Fall From Innocence in The Catcher in the Rye
In J.D. Salinger's , Catcher in the Rye, Holden Caulfield goes through a fall from his innocence throughout his journey to his safe haven, home.
One example of when Holden fell from his own innocence is when he is in the room with Phoebe and he can't name anything he likes. Holden reacts to this question by saying, "Boy, she was depressing me"(Salinger 169). The only three things he can name that he liked were Allie, James Castle, and sitting there chewing the fat with Phoebe. The reason this is a time when Holden falls is because he gets really depressed when he can barely think of anything he liked. The reason I think Holden gets so depressed is because two of the people he names are dead. That's why he is so lonely all the time. Holden finds things in common with Allie and James Castle and since they're both dead he feels, in the back of his mind, that he should also be dead which makes him depressed.
Another example of a fall for Holden is when he realizes he can't erase even half the "fuck you's" in the world. This doesn't sound very important, but it is symbolic because he realizes that he can not be the catcher in the rye. His dream of shielding all the innocent children from society's harsh elements has been ruined by this one statement. Now because of this realization he comes to the conclusion that he can not shield everybody, not even half of everybody. An example of Holden trying to be the catcher in the rye is when Holden first sees the "fuck you" on the wall. Holden said,
It drove me damn near crazy. I thought how Phoebe and all the other kids would see it, and how they'd wonder what the hell it meant, and then finally some dirty kid would tell them- all cockeyed, naturally what it meant, and how they'd think about it even worry about it for a couple of days. I kept wanting to kill whoever'd written it.(Salinger 201)
Holden's final fall comes when he is in the Egyptian Tomb in the Metropolitan Museum of Art. When Holden is deep within the Egyptian Tomb he feels he is in a safe and sanitary place free from society's cruel components until he sees the "fuck you" on the wall. When he sees this he starts to think about committing suicide because he feels like living is just a waste. During this time he spent in the tomb he decides on life or death. After going unconscious for a couple of minutes he decides to live because, "Death thus becomes not a gesture of defiance but of surrender"(Miller 17). Once Holden wakes up he feels better and symbolically chooses life. This is when Holden begins to rise. When Phoebe is on the carousel Holden wants to protect her but restrains himself, "The thing is with kids is, if they want to grab for the gold ring, you have to let them do it, and not say anything. If they fall off, they fall off, but its bad to say anything to them"(Miller 17-18)When Holden says this his dreams of being catcher in the rye vanish. He realizes that all children must fall, like he himself did.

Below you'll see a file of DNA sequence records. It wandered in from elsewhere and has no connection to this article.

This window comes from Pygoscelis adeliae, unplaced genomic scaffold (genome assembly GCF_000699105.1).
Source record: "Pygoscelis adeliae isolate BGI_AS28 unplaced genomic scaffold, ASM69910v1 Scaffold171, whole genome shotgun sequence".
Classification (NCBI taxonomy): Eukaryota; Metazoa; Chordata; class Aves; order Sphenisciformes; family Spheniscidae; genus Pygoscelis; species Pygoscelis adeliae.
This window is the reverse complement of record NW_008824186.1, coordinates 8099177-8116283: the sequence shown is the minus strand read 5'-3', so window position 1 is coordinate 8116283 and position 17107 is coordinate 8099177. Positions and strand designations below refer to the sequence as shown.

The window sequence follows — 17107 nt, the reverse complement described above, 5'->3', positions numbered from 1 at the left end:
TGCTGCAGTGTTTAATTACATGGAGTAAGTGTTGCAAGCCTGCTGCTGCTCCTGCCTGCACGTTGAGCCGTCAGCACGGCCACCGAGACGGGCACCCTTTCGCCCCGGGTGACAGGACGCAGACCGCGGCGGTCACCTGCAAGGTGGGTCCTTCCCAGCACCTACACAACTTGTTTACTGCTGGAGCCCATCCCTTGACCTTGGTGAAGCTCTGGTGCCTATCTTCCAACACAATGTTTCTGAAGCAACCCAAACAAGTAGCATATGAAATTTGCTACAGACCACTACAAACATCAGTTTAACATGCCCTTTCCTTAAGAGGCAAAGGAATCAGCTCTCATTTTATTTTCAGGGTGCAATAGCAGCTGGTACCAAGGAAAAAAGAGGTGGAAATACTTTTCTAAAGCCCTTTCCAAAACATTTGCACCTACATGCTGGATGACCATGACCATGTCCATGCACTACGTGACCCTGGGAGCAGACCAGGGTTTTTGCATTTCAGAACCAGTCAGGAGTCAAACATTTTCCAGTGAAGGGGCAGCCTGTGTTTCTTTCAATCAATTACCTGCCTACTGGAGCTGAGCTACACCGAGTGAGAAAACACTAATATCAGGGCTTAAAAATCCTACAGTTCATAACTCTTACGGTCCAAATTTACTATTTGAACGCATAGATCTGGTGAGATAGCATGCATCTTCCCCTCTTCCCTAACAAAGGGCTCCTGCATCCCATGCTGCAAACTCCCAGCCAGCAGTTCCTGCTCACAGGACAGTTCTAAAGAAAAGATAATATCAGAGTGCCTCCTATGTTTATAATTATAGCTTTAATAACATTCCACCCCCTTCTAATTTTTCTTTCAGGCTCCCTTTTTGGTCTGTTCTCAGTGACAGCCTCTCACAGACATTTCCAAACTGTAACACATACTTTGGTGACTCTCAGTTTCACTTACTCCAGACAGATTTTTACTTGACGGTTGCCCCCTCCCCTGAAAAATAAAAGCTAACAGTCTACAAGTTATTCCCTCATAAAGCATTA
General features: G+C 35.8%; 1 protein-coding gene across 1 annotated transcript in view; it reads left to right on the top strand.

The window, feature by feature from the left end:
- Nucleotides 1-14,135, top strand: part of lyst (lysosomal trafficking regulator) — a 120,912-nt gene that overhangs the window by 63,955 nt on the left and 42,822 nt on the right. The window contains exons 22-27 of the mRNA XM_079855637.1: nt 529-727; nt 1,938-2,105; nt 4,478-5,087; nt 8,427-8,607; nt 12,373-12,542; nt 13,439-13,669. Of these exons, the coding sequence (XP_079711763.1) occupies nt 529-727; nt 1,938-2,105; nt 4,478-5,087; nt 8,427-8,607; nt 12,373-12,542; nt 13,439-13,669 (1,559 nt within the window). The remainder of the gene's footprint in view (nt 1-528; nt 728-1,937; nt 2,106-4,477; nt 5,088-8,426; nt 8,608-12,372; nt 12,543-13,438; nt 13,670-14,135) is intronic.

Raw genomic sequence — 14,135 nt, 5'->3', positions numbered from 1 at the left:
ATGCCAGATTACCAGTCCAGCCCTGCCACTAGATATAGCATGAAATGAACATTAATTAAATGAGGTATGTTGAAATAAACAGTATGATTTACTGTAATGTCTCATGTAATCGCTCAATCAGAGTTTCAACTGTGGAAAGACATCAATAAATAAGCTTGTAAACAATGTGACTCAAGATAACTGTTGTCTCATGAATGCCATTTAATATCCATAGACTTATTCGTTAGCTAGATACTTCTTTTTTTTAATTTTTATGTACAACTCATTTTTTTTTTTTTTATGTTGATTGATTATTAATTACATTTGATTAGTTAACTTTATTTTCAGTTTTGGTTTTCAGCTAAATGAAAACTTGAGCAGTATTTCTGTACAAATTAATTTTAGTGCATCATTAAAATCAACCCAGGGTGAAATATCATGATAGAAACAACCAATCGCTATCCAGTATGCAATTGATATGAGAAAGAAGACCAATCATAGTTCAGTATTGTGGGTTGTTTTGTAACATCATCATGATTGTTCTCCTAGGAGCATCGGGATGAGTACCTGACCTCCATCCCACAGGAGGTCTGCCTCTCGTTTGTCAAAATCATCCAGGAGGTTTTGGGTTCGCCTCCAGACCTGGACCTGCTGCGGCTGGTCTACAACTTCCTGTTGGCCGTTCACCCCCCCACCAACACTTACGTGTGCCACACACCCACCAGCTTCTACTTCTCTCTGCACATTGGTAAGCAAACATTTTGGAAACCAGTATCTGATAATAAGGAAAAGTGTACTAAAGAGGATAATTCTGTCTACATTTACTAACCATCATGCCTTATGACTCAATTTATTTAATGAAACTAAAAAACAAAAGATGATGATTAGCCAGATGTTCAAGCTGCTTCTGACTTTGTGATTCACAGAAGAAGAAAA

In conclusion, The Catcher in the Rye is a story of a boy falling from innocence to enter adulthood. An example of J.D. Salinger using symbolism to show Holden's Holding on to his childhood is in his name, Holden(Hold On). This is referring to Holden not wanting to enter society and all it's phonies. Today, when somebody holds on to their innocence they are often considered outcasts; and in the persons mind everyone who considers him this, is a phony, like how Holden saw everyone.
After Holden Caulfield returns to his native New York and rents a room in a sleazy hotel, he makes a date with Sally Hayes. Before this date, Holden finds himself wandering the streets of the naked city. He is feeling depressed and finds himself on Broadway trying to purchase a record for his sister. After making this purchase, Holden notices a poor family walking in front of him. This unit is composed of a father, mother, and "little kid." Holden notices the child who is walking in a straight line in the street and humming a tune to himself. Holden approaches him to determine the tune he is singing. This tune is "If a Body Catch a Body Coming Through the Rye."Holden finds it amusing that the child is strutting quite literally on Broadway and is so care-free. He notices cars screeching and honking all over the place, and yet the child proceeds. The child's happy disposition seems to encourage Holden's on vitality. It gripped Holden that the child was singing with "a pretty little voice...just for the hell of it" and brightened him up. A deeper interpretation of this scene would dictate that the child represents Holden's own personality and life. Holden is defiantly singing his own tune just for the hell of it and like the child, seems to have no regard for his own well-being. At this point, Holden may see a side in himself that is care-free and this lightens his depression.
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